Now that you have a basic zero-based budget, we're going to talk about the basic categories in our budget just to give you some ideas, and then we'll continue on to the top three areas you can save some money. In the meantime, get out there and get budgeting. 

What questions do you have? What other tips can you offer to someone just starting to create a budget? 

post signature


  1. Great post! Thank you so much for sharing your wisdom on budget! I'm gonna try and keep tracing of my expenses, to see where my money is going :D

    I also wanted to ask you if you use any app or program to write down your expenses and earnings, or if you just calculate that by hand. Thanks in advance!

    Indiellie | Bloglovin'

  2. I think budgeting has to be based on that good communication that you mentioned! I would also add that it is good to be realistic and adaptable. I found my lofty expectations to be a hindrance in budgeting -- ie how much will we REALLY spend on groceries/eating out compared to what I would hope we would spend.

  3. Girl, I totally agree with that! The same thing happened to us... I kept budgeting too little for groceries and would get really discouraged when I went over every month. Finally I just increased the budget a little bit and found that I still have to be creative to make it work but I'm no longer consistently going over. I think it's exactly what you said- you do have to be realistic and adapt!

  4. Definitely keeping track of your expenses for awhile is a great place to start! So when I was in college I just wrote everything down in a little notebook because it was easier for me to manage and I'm mostly a pen-and-paper type of girl. Now I use an Excel spreadsheet that I created and it works really well. We've tried some apps and weren't huge fans of them but you could check them out! We use Mint to keep all our cards and bank accounts in one place and that works really well. A friend on my facebook page suggested a home Budgeting app (I think it may just be called home budget- haven't used that one personally but you could check it out). Let me know if you find a good one! :)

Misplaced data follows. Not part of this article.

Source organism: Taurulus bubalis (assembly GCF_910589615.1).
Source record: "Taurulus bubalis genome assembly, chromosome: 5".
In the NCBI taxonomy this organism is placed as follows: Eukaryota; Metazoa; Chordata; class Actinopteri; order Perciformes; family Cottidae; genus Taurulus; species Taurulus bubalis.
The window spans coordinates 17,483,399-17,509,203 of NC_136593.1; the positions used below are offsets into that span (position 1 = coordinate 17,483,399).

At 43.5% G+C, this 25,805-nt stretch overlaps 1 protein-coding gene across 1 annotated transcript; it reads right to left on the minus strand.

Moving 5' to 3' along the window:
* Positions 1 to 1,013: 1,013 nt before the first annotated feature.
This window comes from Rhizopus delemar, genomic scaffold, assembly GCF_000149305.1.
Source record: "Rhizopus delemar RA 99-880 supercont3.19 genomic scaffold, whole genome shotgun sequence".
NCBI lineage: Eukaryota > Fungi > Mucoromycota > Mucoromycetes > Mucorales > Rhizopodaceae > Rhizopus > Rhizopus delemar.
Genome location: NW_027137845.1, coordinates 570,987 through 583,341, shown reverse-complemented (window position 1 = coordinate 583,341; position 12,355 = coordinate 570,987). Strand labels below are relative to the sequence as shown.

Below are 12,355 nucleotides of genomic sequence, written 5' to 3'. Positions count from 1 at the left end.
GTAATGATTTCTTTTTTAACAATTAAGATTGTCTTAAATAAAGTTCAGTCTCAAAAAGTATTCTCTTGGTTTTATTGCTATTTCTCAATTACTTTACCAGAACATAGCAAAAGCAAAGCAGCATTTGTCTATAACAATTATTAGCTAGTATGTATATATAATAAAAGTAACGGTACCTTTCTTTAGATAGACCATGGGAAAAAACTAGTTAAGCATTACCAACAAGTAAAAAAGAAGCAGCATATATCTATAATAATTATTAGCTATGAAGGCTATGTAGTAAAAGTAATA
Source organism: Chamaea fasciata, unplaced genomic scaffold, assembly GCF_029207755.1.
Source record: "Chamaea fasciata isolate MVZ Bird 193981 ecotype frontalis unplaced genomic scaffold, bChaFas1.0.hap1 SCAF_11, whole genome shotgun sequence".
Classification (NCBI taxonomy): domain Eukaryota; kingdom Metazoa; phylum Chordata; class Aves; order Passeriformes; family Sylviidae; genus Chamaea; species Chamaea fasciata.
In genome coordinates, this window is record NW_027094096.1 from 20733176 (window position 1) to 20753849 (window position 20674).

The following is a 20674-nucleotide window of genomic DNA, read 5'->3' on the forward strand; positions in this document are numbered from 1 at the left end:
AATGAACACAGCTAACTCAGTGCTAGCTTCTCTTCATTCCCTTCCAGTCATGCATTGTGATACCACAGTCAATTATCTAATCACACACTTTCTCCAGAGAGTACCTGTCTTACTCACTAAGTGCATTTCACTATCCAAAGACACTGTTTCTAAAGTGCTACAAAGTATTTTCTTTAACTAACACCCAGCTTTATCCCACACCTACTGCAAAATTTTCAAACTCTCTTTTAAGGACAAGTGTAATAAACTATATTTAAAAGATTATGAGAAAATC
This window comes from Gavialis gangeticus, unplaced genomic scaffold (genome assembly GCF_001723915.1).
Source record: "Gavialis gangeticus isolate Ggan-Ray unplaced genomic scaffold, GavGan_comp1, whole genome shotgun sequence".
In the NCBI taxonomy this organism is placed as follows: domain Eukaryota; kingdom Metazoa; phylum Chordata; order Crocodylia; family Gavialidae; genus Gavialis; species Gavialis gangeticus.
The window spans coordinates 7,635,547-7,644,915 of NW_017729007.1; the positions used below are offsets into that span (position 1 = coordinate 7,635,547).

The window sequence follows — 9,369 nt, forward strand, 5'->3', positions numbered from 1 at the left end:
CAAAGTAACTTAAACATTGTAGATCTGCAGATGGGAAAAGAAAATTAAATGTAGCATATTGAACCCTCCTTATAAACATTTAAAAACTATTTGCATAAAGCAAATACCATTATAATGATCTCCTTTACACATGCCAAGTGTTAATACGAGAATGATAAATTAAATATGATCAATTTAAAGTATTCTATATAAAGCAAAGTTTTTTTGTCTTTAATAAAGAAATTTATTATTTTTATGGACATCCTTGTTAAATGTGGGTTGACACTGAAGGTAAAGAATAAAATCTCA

5. This is something I REALLY need to work on that I am terrible at. Budgetting is so hard! But so needed. Lots of great advice here!!!

  6. Budgeting is SO hard especially if you're not a nerd/number cruncher like I am. Once you get the hang of it though it does get easier- I promise! I'm glad you found some of the info helpful :-)

  7. Have you guys done the cash/envelope system? I'm thinking about trying it. We've done but it became a bit much to keep up with. I'm considering doing cash for groceries/gifts/eating out and then bills on autodraft.

  8. So we have done the cash envelope system. For us, it was kind of a pain because we couldn't keep track of all the envelopes and cash and I honestly like being able to compare the transactions on our card with the receipts we keep. When we did it, we did it with a few select categories (groceries, entertainment, and allowance money were the main ones), and used our cards for the rest. I actually think it's really useful to do it for awhile especially with the categories you mentioned because it gives you a really good picture of how much your spending. We did it for a couple months and decided that we could better keep track of how much we had left in each category using a spreadsheet, but I don't think we could have gotten where we could manage it on the computer and in our heads if we hadn't done the envelope system first. I have a few friends that live and swear by the envelope system so I think it's just a matter of personal preference. You'll have to let me know what you think of it if you decide to do it! :-)


Related Posts Plugin for WordPress, Blogger...